Unit VIII The Worlds of Work and Play
Lesson 1 On the Job

Occupational Fieldwork Survey

Make sure you have permission to be an observer at a work site. As you observe a work situation, use this sheet to jot notes about any of these topics that arise. Later, when you conduct an interview, ask what these topics mean to the interviewee, and what other topics they might add to yours. What's the story behind the scenes at this work site? Use another copy of this worksheet to record your edited, refined fieldnotes or as a template to design your own fieldwork survey or final report. Do any responses relate specifically to the region or the state where you are conducting your research? Use the Occupational Fieldwork Checklist to prepare for your project and stay on track.


Name of Student Observer/Interviewer

Occupation or work observed

Place (address, parish)

Circumstances (time, season, location, weather, setting)




Names and contact information for any interviewees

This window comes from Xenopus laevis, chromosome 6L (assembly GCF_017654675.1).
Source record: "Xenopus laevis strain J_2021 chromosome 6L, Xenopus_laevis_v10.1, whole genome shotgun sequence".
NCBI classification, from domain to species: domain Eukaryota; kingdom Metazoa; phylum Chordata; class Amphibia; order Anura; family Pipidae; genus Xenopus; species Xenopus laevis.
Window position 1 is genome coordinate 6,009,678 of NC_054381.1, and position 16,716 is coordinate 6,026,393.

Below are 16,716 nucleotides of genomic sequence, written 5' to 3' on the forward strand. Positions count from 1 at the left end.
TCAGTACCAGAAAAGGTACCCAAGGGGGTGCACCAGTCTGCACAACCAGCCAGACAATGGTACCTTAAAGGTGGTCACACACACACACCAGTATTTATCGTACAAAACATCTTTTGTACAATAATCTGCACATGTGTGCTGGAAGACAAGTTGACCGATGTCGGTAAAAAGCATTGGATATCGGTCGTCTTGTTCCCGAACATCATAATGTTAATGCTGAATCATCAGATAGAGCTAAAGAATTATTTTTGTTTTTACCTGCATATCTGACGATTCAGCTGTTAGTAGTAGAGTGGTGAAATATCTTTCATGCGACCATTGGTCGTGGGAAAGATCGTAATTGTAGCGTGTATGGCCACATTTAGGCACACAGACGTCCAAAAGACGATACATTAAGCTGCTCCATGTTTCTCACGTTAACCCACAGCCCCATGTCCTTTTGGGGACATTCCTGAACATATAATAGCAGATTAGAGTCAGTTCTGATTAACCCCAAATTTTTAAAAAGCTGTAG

Look for and ask about the following:

Overall workspace arrangement and decoration


Individual workspace arrangement and decoration


Terms or special language


Equipment, gear, clothing


Gestures, body language


Special techniques, skills, practices


Formal training required


Tricks of the trade and training learned traditionally by observation and imitation and from colleagues on the job


Lines of authority


Roles of men, women, children, age groups


Spatial relations, movement patterns (sketch and later make a map)






Jokes, humor, pranks


Stories (for example, what were some funny, hard, good, or dangerous experiences)


Beliefs, good luck charms, omens


Initiation of newcomers


Aspects interviewee considers unique


Aspects student considers might be unique to Louisiana




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